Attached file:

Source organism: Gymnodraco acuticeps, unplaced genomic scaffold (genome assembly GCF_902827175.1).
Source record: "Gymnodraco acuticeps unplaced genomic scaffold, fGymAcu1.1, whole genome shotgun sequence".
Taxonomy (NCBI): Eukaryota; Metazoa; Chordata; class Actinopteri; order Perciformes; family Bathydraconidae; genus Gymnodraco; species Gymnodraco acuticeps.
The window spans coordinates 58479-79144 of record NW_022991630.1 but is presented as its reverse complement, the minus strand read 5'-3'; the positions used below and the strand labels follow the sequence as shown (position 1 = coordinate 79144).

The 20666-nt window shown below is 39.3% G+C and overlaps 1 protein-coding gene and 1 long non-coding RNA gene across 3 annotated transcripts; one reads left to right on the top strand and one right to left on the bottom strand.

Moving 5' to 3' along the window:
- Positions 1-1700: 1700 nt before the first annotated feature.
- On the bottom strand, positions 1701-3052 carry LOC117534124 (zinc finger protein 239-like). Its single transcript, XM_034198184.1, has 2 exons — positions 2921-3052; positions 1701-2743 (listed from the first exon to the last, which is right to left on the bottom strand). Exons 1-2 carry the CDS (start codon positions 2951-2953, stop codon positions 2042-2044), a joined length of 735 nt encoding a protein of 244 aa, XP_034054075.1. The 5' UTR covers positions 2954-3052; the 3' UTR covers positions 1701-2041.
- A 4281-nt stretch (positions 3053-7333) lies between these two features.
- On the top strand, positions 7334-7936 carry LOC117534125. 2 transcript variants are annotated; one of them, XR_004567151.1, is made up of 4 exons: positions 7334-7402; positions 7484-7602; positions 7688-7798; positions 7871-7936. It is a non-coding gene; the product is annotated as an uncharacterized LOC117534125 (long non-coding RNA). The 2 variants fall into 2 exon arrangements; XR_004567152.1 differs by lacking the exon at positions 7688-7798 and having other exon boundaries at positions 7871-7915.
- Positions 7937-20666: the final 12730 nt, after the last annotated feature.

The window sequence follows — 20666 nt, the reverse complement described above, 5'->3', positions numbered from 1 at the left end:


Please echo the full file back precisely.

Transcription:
Source organism: Gymnodraco acuticeps, unplaced genomic scaffold (genome assembly GCF_902827175.1).
Source record: "Gymnodraco acuticeps unplaced genomic scaffold, fGymAcu1.1, whole genome shotgun sequence".
Taxonomy (NCBI): Eukaryota; Metazoa; Chordata; class Actinopteri; order Perciformes; family Bathydraconidae; genus Gymnodraco; species Gymnodraco acuticeps.
The window spans coordinates 58479-79144 of record NW_022991630.1 but is presented as its reverse complement, the minus strand read 5'-3'; the positions used below and the strand labels follow the sequence as shown (position 1 = coordinate 79144).

The 20666-nt window shown below is 39.3% G+C and overlaps 1 protein-coding gene and 1 long non-coding RNA gene across 3 annotated transcripts; one reads left to right on the top strand and one right to left on the bottom strand.

Moving 5' to 3' along the window:
- Positions 1-1700: 1700 nt before the first annotated feature.
- On the bottom strand, positions 1701-3052 carry LOC117534124 (zinc finger protein 239-like). Its single transcript, XM_034198184.1, has 2 exons — positions 2921-3052; positions 1701-2743 (listed from the first exon to the last, which is right to left on the bottom strand). Exons 1-2 carry the CDS (start codon positions 2951-2953, stop codon positions 2042-2044), a joined length of 735 nt encoding a protein of 244 aa, XP_034054075.1. The 5' UTR covers positions 2954-3052; the 3' UTR covers positions 1701-2041.
- A 4281-nt stretch (positions 3053-7333) lies between these two features.
- On the top strand, positions 7334-7936 carry LOC117534125. 2 transcript variants are annotated; one of them, XR_004567151.1, is made up of 4 exons: positions 7334-7402; positions 7484-7602; positions 7688-7798; positions 7871-7936. It is a non-coding gene; the product is annotated as an uncharacterized LOC117534125 (long non-coding RNA). The 2 variants fall into 2 exon arrangements; XR_004567152.1 differs by lacking the exon at positions 7688-7798 and having other exon boundaries at positions 7871-7915.
- Positions 7937-20666: the final 12730 nt, after the last annotated feature.

The window sequence follows — 20666 nt, the reverse complement described above, 5'->3', positions numbered from 1 at the left end: